Kishenganga: UN fixes US jurist for mediation
The United Nations has appointed a leading US lawyer to head an International Court of Arbitration to settle the dispute between India and Pakistan over Kishenganga hydro project.
New Delhi: The United Nations has
appointed a leading US lawyer to head an International Court
of Arbitration to settle the dispute between India and
Pakistan over Kishenganga hydro power project in Jammu and
Kashmir, paving the way for legal proceedings to start.
American jurist Stephen Myron Schwebel was the
appointed Chairman of the three-member court of arbitration by
the UN Secretary General, sources in the government told PTI.
An expert on international law, Schwebel is well known
for his separate and dissenting opinions as a Judge of the
International Court of Justice between 1981-2000 and for his
involvement in many cases of the Permanent Court of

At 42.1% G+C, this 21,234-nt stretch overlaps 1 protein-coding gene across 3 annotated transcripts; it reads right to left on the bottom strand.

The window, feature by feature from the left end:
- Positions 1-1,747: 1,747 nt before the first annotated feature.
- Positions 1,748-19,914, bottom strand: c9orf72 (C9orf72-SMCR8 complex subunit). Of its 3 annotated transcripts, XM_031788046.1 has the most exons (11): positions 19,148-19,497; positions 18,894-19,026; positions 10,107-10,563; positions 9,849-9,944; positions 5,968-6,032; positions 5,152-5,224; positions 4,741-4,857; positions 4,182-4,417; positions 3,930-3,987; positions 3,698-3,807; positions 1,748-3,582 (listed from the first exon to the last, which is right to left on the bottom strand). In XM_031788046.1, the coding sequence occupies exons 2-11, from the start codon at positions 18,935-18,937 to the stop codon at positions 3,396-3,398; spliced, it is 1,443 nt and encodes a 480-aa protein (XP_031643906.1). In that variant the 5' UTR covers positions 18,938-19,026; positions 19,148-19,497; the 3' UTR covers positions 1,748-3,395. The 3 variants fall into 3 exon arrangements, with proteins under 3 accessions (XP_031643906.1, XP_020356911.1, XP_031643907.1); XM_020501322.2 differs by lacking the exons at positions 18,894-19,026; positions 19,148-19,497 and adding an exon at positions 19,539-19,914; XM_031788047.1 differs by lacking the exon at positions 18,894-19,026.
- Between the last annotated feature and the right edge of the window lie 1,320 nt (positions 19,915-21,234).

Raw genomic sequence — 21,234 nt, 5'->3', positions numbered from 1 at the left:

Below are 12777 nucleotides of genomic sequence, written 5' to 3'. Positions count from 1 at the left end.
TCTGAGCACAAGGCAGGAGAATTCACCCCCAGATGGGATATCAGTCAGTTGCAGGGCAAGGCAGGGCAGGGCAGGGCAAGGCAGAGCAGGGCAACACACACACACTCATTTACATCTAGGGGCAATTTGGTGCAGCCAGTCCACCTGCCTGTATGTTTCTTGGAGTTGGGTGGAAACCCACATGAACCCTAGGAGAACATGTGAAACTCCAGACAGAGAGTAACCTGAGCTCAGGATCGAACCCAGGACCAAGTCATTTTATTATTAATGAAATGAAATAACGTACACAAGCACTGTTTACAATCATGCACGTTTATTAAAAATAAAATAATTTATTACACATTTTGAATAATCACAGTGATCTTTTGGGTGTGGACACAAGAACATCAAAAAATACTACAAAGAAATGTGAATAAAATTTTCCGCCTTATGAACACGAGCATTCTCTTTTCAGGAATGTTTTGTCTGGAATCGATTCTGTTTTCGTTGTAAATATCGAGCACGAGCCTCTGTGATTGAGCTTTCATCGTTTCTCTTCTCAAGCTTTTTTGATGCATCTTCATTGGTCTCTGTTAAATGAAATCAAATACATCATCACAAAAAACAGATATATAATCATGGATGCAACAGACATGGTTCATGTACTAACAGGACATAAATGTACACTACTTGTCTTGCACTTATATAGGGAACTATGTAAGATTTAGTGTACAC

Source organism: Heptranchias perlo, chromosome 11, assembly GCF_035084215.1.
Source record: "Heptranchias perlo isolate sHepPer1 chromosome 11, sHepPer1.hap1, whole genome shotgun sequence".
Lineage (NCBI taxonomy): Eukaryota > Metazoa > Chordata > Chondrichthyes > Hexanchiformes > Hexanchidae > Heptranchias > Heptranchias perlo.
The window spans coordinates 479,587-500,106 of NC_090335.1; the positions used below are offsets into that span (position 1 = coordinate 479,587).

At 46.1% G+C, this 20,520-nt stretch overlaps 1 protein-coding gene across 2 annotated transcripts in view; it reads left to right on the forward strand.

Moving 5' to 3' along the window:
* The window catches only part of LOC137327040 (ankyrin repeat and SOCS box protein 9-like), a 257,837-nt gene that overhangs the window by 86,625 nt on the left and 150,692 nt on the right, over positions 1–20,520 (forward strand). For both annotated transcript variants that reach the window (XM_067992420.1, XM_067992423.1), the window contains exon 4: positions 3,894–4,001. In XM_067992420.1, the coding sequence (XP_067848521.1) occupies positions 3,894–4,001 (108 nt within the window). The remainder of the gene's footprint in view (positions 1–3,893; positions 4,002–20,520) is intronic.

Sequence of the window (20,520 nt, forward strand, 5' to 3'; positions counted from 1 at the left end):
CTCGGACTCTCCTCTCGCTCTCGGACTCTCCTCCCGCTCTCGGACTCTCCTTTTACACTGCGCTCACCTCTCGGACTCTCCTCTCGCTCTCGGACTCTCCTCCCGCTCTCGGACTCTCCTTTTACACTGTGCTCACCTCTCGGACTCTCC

The appointment will be followed by selection of two
other neutral umpires, who will named by Rector, Imperial
College of Science and Technology, London, and Lord Justice of
England to settle the dispute.
While one umpire will be an expert in engineering, the
other will be a legal luminary.
Accusing India of breaching the provisions of the 1960
Indus Water Treaty by diverting the water of the Jhelum
tributary for its Kishenganga hydel power project, Pakistan
sought international arbitration in May this year after the
two countries failed to resolve the issue bilaterally for over
As per the provisions of the 1960 Indus Water
Treaty, once the process of arbitration is initiated by any of
the two countries, the three umpires, including the chairman,
have to be appointed within 60 days.
If the two countries fail to appoint umpires, the two
parties prepare a draw of lots and request a "person"
mentioned in the Treaty to select the umpire.
The draw of lots was held here in July where the two
sides agreed to take the services of the UN chief, the Rector,
Imperial College of Science and Technology, London and Lord
Justice of England to appoint the three neutral umpires.
The draw of lots was held as India and Pakistan had
failed to reach consensus on the names of three neutral
umpires for the International Court of Arbitration.
The two countries have already nominated two legal
experts (arbitrators) each to contest their case over the
power project being.